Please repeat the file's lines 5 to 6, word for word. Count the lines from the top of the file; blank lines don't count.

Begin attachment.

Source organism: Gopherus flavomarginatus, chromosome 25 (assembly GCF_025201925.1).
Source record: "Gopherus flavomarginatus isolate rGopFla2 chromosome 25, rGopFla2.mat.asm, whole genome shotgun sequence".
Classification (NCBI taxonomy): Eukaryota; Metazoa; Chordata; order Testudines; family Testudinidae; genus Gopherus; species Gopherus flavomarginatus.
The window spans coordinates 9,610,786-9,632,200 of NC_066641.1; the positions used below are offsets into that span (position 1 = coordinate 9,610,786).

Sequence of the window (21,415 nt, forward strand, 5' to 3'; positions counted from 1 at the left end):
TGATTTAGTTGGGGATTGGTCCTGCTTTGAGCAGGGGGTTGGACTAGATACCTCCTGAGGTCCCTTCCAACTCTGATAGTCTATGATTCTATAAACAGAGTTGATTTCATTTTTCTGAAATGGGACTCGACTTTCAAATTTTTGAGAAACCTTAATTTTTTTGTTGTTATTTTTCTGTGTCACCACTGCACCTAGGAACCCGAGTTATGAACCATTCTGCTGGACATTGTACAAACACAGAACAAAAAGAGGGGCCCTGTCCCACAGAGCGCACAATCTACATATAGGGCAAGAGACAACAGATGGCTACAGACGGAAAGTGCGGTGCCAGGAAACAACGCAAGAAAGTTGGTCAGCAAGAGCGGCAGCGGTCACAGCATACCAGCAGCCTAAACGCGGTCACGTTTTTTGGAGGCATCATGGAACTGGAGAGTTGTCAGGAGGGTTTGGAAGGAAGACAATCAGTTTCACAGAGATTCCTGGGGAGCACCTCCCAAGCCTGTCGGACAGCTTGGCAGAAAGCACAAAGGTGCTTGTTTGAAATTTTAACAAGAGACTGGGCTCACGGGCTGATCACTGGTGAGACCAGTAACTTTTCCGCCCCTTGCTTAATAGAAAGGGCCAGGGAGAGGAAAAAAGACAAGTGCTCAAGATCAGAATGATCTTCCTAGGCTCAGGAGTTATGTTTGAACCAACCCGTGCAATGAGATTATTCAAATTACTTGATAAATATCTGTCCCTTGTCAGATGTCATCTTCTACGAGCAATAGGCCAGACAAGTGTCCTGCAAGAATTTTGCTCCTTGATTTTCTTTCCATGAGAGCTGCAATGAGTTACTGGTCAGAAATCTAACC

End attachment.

Sequence of the window (21,415 nt, forward strand, 5' to 3'; positions counted from 1 at the left end):
TGATTTAGTTGGGGATTGGTCCTGCTTTGAGCAGGGGGTTGGACTAGATACCTCCTGAGGTCCCTTCCAACTCTGATAGTCTATGATTCTATAAACAGAGTTGATTTCATTTTTCTGAAATGGGACTCGACTTTCAAATTTTTGAGAAACCTTAATTTTTTTGTTGTTATTTTTCTGTGTCACCACTGCACCTAGGAACCCGAGTTATGAACCATTCTGCTGGACATTGTACAAACACAGAACAAAAAGAGGGGCCCTGTCCCACAGAGCGCACAATCTACATATAGGGCAAGAGACAACAGATGGCTACAGACGGAAAGTGCGGTGCCAGGAAACAACGCAAGAAAGTTGGTCAGCAAGAGCGGCAGCGGTCACAGCATACCAGCAGCCTAAACGCGGTCACGTTTTTTGGAGGCATCATGGAACTGGAGAGTTGTCAGGAGGGTTTGGAAGGAAGACAATCAGTTTCACAGAGATTCCTGGGGAGCACCTCCCAAGCCTGTCGGACAGCTTGGCAGAAAGCACAAAGGTGCTTGTTTGAAATTTTAACAAGAGACTGGGCTCACGGGCTGATCACTGGTGAGACCAGTAACTTTTCCGCCCCTTGCTTAATAGAAAGGGCCAGGGAGAGGAAAAAAGACAAGTGCTCAAGATCAGAATGATCTTCCTAGGCTCAGGAGTTATGTTTGAACCAACCCGTGCAATGAGATTATTCAAATTACTTGATAAATATCTGTCCCTTGTCAGATGTCATCTTCTACGAGCAATAGGCCAGACAAGTGTCCTGCAAGAATTTTGCTCCTTGATTTTCTTTCCATGAGAGCTGCAATGAGTTACTGGTCAGAAATCTAACC